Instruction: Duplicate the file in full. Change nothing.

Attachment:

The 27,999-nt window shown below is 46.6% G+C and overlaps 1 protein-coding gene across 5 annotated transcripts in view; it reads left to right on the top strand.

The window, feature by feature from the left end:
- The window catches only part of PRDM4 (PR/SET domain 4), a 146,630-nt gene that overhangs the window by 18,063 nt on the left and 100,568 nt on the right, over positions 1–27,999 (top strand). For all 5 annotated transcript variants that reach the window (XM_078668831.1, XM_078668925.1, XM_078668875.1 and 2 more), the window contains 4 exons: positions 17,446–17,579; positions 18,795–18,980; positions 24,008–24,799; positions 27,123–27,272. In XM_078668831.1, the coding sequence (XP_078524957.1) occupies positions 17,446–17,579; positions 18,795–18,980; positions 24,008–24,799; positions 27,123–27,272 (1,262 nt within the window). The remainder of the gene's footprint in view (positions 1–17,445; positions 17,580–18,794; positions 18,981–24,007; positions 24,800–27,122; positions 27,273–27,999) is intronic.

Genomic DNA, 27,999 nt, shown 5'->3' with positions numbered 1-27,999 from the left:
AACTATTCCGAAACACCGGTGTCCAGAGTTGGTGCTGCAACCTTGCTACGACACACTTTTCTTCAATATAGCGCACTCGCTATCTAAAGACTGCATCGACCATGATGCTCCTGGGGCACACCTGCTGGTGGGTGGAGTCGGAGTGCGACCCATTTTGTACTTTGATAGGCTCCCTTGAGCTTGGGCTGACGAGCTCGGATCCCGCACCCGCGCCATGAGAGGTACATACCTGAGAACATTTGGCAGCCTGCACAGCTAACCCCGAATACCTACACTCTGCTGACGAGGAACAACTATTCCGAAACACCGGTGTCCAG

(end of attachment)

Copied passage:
The 27,999-nt window shown below is 46.6% G+C and overlaps 1 protein-coding gene across 5 annotated transcripts in view; it reads left to right on the top strand.

The window, feature by feature from the left end:
- The window catches only part of PRDM4 (PR/SET domain 4), a 146,630-nt gene that overhangs the window by 18,063 nt on the left and 100,568 nt on the right, over positions 1–27,999 (top strand). For all 5 annotated transcript variants that reach the window (XM_078668831.1, XM_078668925.1, XM_078668875.1 and 2 more), the window contains 4 exons: positions 17,446–17,579; positions 18,795–18,980; positions 24,008–24,799; positions 27,123–27,272. In XM_078668831.1, the coding sequence (XP_078524957.1) occupies positions 17,446–17,579; positions 18,795–18,980; positions 24,008–24,799; positions 27,123–27,272 (1,262 nt within the window). The remainder of the gene's footprint in view (positions 1–17,445; positions 17,580–18,794; positions 18,981–24,007; positions 24,800–27,122; positions 27,273–27,999) is intronic.

Genomic DNA, 27,999 nt, shown 5'->3' with positions numbered 1-27,999 from the left:
AACTATTCCGAAACACCGGTGTCCAGAGTTGGTGCTGCAACCTTGCTACGACACACTTTTCTTCAATATAGCGCACTCGCTATCTAAAGACTGCATCGACCATGATGCTCCTGGGGCACACCTGCTGGTGGGTGGAGTCGGAGTGCGACCCATTTTGTACTTTGATAGGCTCCCTTGAGCTTGGGCTGACGAGCTCGGATCCCGCACCCGCGCCATGAGAGGTACATACCTGAGAACATTTGGCAGCCTGCACAGCTAACCCCGAATACCTACACTCTGCTGACGAGGAACAACTATTCCGAAACACCGGTGTCCAG